Traits of a Standard Poodle
Before I draw my dog art, I always get to know the characteristics of the breed of my subject, and in the case of the Standard Poodle, that was great fun. The Poodle traditionally has a vibrant personality and likes to play, although I learned the hard way not to go up against a Poodle in Jeopardy because they are highly intelligent. Okay, I’m kidding about Jeopardy, by Poodles are smart and very trainable, as well as visually proud and elegant.
A Poodle has beautifully dark eyes that lead down to a long, straight muzzle. The curls on their wide, long ears frame their face handsomely, softening their features and drawing even more attention to those alluring eyes.. When I choose my models, it is important that I purposely select a Poodle (or Poodles, as some of my drawings combine the features of more than one dog) representative of the breed, yet unique enough to be intriguing.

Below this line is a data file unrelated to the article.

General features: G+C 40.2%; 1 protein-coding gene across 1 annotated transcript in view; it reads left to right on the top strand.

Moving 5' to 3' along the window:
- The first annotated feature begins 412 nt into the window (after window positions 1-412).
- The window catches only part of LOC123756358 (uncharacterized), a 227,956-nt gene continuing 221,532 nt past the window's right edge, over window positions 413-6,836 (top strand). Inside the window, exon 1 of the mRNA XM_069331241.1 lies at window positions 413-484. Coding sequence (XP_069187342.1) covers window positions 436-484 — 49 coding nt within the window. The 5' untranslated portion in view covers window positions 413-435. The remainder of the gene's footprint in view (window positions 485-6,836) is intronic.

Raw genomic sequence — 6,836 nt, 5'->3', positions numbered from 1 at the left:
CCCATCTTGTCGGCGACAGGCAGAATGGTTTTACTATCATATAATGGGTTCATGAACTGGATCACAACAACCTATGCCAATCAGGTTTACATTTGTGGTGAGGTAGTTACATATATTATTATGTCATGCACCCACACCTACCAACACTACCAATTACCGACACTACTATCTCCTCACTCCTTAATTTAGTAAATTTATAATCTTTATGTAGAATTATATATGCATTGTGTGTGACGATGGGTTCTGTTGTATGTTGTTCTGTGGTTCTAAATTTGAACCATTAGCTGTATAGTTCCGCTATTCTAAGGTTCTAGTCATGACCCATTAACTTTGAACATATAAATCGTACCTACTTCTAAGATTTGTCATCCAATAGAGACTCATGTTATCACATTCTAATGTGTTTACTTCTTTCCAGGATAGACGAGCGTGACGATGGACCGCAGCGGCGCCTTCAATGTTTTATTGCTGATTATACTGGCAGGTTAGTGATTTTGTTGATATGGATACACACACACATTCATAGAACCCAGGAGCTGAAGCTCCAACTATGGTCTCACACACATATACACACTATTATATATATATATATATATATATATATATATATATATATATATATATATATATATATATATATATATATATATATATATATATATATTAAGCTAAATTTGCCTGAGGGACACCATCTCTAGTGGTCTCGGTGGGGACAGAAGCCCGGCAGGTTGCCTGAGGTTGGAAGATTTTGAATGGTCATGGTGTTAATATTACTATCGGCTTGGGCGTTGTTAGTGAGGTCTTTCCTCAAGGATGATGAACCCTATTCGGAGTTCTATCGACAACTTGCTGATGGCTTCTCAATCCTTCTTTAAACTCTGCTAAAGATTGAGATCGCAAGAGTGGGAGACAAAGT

Speaking of intriguing, the Poodle has a fascinating history. This graceful, good-natured dog is believed to come from Germany. Drawings of the Poodle go back at least to the 15th century. Although the French have established the poodle as its national breed, the name “Poodle” is probably derived from the German term “Pudel.” As the term suggests, the Poodle likes to play in water.
Those whose dogs have the standard Poodle clip will likely find it interesting that the technique was initially created to aid the Poodle in swimming while protecting the joints from extremely cold waters and sharp undergrowth.
Now why, you may be asking, would someone who wants to draw dogs out of the name of the breed have to be so familiar with its history and personality. The reason is because every dog breed has its own characteristics, and the more I know about those traits, the better I’m able to capture them in my drawing.